The Government Accountability Office (GAO) has issued two reports on trends in physician referrals to entities in which the provider or the provider’s family members have a financial interest – both of which conclude that financial incentives are likely a major factor driving increases in referrals. In the first report, “Medicare: Action Needed to Address Higher Use of Anatomic Pathology Services by Providers Who Self-Refer,” the GAO concentrates on three provider specialties — dermatology, gastroenterology, and urology — that in 2010 accounted for 90% of referrals for self-referred anatomic pathology services (the preparation and examination of tissue samples to diagnose disease). Among other things, the report found that referrals for anatomic pathology services by these specialists (specifically services represented by CPT code 88305) substantially increased the year after they began to self-refer, compared both to before they started self-referring and to those specialists who continued to self-refer or never self-referred services. Self-referring providers of these specialties also referred more services on average than non-self-referring providers, even taking into account geography and patient characteristics. In response to the GAO’s suggestion that CMS improve its ability to identify self-referred anatomic pathology services and limit financial incentives for high levels of referrals, HHS notes that it identified CPT code 88305 as a potentially misvalued code and reduced its reimbursement by approximately 30% percent in 2013, which HHS believes has significantly reduced the financial incentives associated with self-referral for these procedures.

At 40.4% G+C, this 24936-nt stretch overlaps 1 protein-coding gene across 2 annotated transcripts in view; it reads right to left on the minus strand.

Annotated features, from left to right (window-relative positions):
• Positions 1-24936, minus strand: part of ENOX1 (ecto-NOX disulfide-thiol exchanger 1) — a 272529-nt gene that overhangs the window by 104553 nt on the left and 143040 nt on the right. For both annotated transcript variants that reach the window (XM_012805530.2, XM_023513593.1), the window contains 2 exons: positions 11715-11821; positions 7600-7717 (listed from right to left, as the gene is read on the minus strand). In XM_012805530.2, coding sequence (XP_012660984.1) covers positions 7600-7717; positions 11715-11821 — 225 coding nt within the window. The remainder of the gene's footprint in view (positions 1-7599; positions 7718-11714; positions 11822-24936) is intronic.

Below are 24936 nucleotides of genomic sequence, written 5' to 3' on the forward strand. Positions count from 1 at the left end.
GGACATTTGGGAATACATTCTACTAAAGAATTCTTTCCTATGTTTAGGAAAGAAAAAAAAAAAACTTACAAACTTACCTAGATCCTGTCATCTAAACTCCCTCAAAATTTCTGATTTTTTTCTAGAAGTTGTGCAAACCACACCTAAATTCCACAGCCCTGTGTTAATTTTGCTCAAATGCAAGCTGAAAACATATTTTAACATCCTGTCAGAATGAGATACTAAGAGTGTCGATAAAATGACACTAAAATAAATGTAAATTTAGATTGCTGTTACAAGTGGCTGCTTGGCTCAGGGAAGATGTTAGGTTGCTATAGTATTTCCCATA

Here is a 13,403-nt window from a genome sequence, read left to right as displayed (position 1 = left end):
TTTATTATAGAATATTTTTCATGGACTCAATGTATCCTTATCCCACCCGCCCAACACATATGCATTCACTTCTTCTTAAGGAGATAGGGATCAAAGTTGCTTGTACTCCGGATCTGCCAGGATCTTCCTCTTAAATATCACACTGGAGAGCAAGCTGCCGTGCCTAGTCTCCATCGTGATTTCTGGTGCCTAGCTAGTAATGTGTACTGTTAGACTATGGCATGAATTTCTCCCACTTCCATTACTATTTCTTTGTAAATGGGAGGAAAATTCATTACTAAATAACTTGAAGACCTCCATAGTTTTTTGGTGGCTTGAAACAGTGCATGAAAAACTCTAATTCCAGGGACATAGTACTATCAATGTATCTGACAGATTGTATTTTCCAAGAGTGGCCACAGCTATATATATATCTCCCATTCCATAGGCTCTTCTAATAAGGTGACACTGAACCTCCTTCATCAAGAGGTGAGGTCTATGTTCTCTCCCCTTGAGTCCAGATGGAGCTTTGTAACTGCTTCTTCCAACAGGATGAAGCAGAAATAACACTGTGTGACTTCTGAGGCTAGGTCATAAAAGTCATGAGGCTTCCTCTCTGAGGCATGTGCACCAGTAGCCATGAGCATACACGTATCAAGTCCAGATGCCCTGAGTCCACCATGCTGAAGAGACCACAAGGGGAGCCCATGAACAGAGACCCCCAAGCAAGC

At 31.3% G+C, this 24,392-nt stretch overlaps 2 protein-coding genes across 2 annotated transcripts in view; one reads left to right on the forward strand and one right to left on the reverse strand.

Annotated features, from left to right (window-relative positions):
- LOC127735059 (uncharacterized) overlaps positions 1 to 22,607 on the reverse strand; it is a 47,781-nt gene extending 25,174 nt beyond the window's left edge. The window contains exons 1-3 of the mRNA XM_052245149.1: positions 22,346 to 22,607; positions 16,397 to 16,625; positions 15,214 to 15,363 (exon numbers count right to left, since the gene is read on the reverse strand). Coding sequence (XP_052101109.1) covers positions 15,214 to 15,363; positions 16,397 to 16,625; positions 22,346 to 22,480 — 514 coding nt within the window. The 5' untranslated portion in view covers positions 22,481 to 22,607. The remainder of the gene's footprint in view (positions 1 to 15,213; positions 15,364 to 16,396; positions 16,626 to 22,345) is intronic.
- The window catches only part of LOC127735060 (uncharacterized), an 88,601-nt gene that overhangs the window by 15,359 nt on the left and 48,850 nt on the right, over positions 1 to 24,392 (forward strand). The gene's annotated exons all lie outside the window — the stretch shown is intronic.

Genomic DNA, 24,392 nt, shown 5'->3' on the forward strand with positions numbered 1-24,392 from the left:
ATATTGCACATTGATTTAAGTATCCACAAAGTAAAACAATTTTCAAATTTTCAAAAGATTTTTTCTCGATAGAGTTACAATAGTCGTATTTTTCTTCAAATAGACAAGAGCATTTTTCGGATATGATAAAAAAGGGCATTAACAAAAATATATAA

In a second report, “Higher Use of Costly Prostate Cancer Treatment by Providers Who Self-Refer Warrants Scrutiny,” the GAO examined self-referral of prostate cancer-related intensity-modulated radiation therapy (IMRT) services. According to the GAO, from 2006 to 2010, the number of IMRT procedures performed by self-referring groups increased rapidly (from about 80,000 to 366,000), while it declined for non-self-referring groups. This growth in self-referred services was primarily due to limited-specialty groups, particularly urologists, rather than multispecialty groups. Self-referring groups also were more likely to refer their patients for IMRT than other less costly treatments (e.g., radical prostatectomy or brachytherapy). Because Medicare providers are generally not required to disclose that they self-refer IMRT services, the GAO states that “beneficiaries may not be aware that their provider has a financial interest in recommending IMRT over alternative treatments that may be equally effective, have different risks and side effects, and are less expensive for Medicare and beneficiaries.” The GAO recommended that CMS require providers to disclose their financial interests in IMRT to their patients; which HHS does not support because, among other things, it could be complex to administer and would not address overutilization. HHS also noted that the President has proposed excluding certain services from the in-office ancillary services exception to the physician self-referral law.